While the pilot doesn’t even get close to the surrealist warrens of the rabbit hole that the series would later travel down, it sets up nearly everything that is to come with an enticing sense of mystery and straight out weirdness. What it establishes so well is the looming image of Laura Palmer and how deeply felt her death is across the whole town. Whether it’s seeing the events put an end to a lucrative investment opportunity for hotel owner Jerry Horne (‘The Norwegians are Leaving!’) or the details that suggest Laura’s affair with biker James (James Marshall) may just be the start of her duplicity, it is clear that the secret life of the Homecoming Queen is going to open a Pandora’s box for the whole town, and one that won’t be closed so easily.  

Diane, I’m holding in my hand a small box of chocolate bunnies.

The pilot also establishes the major players and begins to craft memorable characters whose personalities drive the offbeat rhythm of the show. Nowhere is that more evident than in the character of Special Agent Dale Cooper, played by Kyle MacLachlan, the FBI agent called in to investigate the murder. From his very first introduction describing his journey to Twin Peaks to his assistant Diane via recordings on his dictaphone, the character is instantly captivating. His dialogue is a mix of whimsical and detailed, and that this small moment in the car firmly establishes the character of Cooper crisply and effectively. His upbeat outlook going in to the murder investigation would be alarming if he wasn’t so damn good at his job. Striking up an easy, doughnut loving, rapport with Sheriff Truman, Agent Cooper quickly gets to the heart of Laura’s secret relationship with James, and finds details and clues in the most unlikely of places. 

The character of Agent Cooper and MacLachlan’s career-defining performance is a pure representation of why this show and this pilot clicked with audiences, and is a major component of its iconography 30 years on. He is odd, hypnotic, funny and a stickler for the details, traits the show very much shares. He and the show feel both so in control, despite the seemingly inane diversions they make along the way.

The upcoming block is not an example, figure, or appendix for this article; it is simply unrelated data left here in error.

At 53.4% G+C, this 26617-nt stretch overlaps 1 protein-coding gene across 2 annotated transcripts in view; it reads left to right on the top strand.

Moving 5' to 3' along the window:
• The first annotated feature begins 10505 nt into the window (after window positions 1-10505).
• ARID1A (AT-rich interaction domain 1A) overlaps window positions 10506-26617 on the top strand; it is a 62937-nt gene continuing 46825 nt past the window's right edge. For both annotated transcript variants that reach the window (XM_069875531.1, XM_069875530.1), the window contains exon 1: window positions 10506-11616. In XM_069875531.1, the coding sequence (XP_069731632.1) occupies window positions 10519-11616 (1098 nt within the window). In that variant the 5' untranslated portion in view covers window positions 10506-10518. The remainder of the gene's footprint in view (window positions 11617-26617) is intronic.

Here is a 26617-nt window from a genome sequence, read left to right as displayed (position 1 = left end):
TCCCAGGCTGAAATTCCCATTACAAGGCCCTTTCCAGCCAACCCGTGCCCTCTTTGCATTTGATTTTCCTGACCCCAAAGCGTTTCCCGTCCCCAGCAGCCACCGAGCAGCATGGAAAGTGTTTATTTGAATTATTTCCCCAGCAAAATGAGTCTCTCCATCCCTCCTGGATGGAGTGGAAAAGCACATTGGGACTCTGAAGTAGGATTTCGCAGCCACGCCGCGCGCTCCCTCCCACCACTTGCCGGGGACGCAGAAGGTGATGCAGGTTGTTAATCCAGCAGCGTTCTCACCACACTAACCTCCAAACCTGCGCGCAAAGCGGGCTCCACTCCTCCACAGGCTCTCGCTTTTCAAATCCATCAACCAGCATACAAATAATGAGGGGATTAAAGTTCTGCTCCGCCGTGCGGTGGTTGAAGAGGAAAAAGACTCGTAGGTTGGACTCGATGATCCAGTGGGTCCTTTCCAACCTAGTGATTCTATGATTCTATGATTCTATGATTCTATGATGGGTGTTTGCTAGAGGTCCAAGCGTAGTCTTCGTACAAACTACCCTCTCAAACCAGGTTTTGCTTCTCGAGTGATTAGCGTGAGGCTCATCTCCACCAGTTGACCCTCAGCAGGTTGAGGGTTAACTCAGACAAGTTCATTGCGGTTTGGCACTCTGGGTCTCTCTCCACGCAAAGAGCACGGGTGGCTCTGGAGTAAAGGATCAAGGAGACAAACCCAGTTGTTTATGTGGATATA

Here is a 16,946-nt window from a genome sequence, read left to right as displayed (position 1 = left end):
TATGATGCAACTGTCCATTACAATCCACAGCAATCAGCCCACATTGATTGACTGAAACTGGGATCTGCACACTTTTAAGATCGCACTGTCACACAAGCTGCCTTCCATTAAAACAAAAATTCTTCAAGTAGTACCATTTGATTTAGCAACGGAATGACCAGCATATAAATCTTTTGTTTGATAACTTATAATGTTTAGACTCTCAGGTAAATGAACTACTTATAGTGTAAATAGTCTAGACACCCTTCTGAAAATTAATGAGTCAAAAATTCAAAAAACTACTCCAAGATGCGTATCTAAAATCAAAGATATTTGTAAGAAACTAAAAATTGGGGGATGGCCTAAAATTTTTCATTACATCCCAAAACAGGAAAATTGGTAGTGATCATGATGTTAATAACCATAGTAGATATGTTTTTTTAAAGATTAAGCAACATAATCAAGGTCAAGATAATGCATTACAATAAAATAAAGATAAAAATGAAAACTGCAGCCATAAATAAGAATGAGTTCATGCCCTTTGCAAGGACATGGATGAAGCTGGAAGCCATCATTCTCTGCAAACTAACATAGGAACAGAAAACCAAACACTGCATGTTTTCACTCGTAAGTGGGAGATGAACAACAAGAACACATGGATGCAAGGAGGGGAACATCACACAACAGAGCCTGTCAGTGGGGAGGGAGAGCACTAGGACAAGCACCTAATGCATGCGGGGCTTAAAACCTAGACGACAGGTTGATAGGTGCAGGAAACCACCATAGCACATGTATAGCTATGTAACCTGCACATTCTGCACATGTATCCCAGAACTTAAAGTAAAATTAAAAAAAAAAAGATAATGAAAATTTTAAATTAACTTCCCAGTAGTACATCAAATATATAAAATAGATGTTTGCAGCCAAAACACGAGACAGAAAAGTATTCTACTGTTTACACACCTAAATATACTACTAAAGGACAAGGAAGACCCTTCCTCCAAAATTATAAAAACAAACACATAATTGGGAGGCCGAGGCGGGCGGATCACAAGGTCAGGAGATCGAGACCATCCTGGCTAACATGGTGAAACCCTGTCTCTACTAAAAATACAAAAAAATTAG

Fire Walk With Me

As any good pilot should, the first drive into the town of Twin Peaks lays down the tracks for what is to come with setting up a small town USA landscape that is being held up by a number of secrets, a foundation which is set to crack. Operating almost perfectly as its own David Lynch movie at an hour and half (an International version added an additional 20 minutes to operate even more as a feature, even going as far as to reveal the killer), it’s a nigh on perfect introduction to the unique world, setting down the tone, character quirks and the ominous sense of something darker lurking within the sea of Douglas Firs that make up the landscape. 

It’s hard to picture what it must have been like to see this for the very first time, particularly if you were under the impression that you were simply going to get a new murder mystery to gossip about at work the next morning. The show would go on to be far more than about ‘who killed Laura Palmer’, but the pilot uses that mystery to entice you into a world through an hour and a half dedicated to character and forbidding tone. We may not have been able to see what the future held for the show, or come close to guessing the outcome or the brain-melting avenues the 2017 return would go into, but that’s part of why this pilot works so well. Here is a town we think we know. But boy, this is just the beginning. Oh hell, I might just go and watch the whole cherry pie again.